The petroleum industry requires dangerous work. Protecting personnel from injury requires rigorous monitoring and training protocols and scrupulous attention to reporting, prevention and data analysis when an accident occurs. Here are three fundamental concepts to keep in mind when designing an effective injury management program:
1) Know your hazards. Most injuries in the petroleum industry fall into one of two large categories: safety-related injuries and health-related injuries.
Safety-related injuries include those related to:
Health-related hazards include:
Be aware of where each of these may appear in your site or team workflows and make sure preventive and responsive protocols are in place to deal with each.
2) Manage your risks. A robust risk management program has the following 7 steps:
3) Design a program that works. Effective injury management programs must satisfy the following requirements:
If you adhere to the guidelines above when designing and refining your injury management program, you will be able to anticipate problems more effectively and resolve them more efficiently. For more information on how Accupoint’s web-based solution can help you improve your injury management program, please contact us today.
It's never a fun thing when somebody in your workplace experiences an accident on the job. Accidents and injuries happen in all industries that require a lot of physical work and stamina, and the petroleum industry is no exception. It's how we respond to an injury that makes all the difference in preventing future accidents.
Prompt injury reporting to OSHA is a regulatory requirement that must be taken care of as soon as possible. If the injury results in a fatality, you only have an eight-hour window of time to report the injury to OSHA. This is true even if the accident results in a fatality later on. All deaths within 30 days of a work-related incident must be reported.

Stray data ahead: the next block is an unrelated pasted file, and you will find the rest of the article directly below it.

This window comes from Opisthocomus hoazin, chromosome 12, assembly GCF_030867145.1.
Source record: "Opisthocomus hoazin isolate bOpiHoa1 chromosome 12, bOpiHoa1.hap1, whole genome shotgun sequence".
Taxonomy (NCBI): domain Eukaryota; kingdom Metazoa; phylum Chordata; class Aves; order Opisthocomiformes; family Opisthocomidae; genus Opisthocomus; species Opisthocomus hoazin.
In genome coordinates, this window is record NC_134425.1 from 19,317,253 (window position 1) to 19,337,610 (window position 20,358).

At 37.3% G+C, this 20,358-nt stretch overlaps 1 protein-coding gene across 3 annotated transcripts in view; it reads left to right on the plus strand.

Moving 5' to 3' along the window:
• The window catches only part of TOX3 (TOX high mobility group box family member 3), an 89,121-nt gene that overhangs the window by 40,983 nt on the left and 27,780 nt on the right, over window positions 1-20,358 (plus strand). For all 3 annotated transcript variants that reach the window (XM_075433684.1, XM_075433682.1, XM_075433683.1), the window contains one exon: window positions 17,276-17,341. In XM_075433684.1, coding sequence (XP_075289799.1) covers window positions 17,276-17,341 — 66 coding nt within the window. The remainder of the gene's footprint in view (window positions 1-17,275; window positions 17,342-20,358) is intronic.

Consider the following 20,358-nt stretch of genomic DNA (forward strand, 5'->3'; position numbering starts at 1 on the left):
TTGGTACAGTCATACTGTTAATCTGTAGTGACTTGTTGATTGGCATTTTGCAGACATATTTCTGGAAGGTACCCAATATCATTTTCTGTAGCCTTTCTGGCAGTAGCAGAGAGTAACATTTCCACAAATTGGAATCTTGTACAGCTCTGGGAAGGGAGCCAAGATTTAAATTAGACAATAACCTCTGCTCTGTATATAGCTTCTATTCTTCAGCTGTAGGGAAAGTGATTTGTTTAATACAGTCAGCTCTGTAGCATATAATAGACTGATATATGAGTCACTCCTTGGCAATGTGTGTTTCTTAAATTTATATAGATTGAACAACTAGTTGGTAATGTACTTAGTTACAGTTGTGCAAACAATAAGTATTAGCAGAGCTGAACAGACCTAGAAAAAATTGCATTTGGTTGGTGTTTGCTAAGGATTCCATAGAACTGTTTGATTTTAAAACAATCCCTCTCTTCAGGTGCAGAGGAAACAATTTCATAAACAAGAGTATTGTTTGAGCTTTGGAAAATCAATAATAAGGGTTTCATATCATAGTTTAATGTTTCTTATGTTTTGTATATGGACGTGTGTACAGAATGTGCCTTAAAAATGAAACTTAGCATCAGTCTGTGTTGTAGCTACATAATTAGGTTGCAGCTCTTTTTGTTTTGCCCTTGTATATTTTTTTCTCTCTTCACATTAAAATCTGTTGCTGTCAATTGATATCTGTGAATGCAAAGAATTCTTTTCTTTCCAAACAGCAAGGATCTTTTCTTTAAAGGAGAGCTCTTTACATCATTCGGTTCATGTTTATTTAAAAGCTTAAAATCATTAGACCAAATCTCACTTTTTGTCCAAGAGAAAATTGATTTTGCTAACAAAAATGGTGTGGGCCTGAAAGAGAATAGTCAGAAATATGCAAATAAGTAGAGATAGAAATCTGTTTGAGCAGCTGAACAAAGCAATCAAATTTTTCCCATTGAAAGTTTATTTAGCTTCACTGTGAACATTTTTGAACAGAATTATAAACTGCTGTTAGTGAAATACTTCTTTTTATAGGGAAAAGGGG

Employers with more than ten employees and whose establishments are not classified as a partially exempt industry must record work-related injuries and illnesses using OSHA forms. These forms must be submitted within a very specific time frame.
If you are not exempt, you must record all work-related injuries and illnesses that result in time off from work, restricted work and even in transfers to another job, such as some time behind a desk instead of in the field. Any loss of consciousness or medical treatment beyond first aid must be recorded in company records and reported to OSHA.
Employers are also expected to record significant work-related injuries or illnesses that are diagnosed by a physicians or medical team, even if they don't cause time away from the job.
What does OSHA considered to be an injury? Pretty much anything: this includes cuts, sprains, broken bones, and amputations and of course anything requiring surgery. Work-related illnesses include both acute and chronic conditions, and usually involve long-term exposure to toxins and contaminants. These include skin diseases, respiratory disorders, and sometimes even poisoning such as solvent intoxication.
Some injuries are considered serious enough to merit reporting within 24 hours. These typically include work-related inpatient hospitalizations, amputations, and injuries resulting in the loss of an eye.
Regulatory requirements are often easy to meet when you're using an integrated reporting solution to manage the paperwork. For more information on how Accupoint can help streamline your injury reporting process, please contact us at 800.563.6250 or visit us at www.accupointsoftware.com.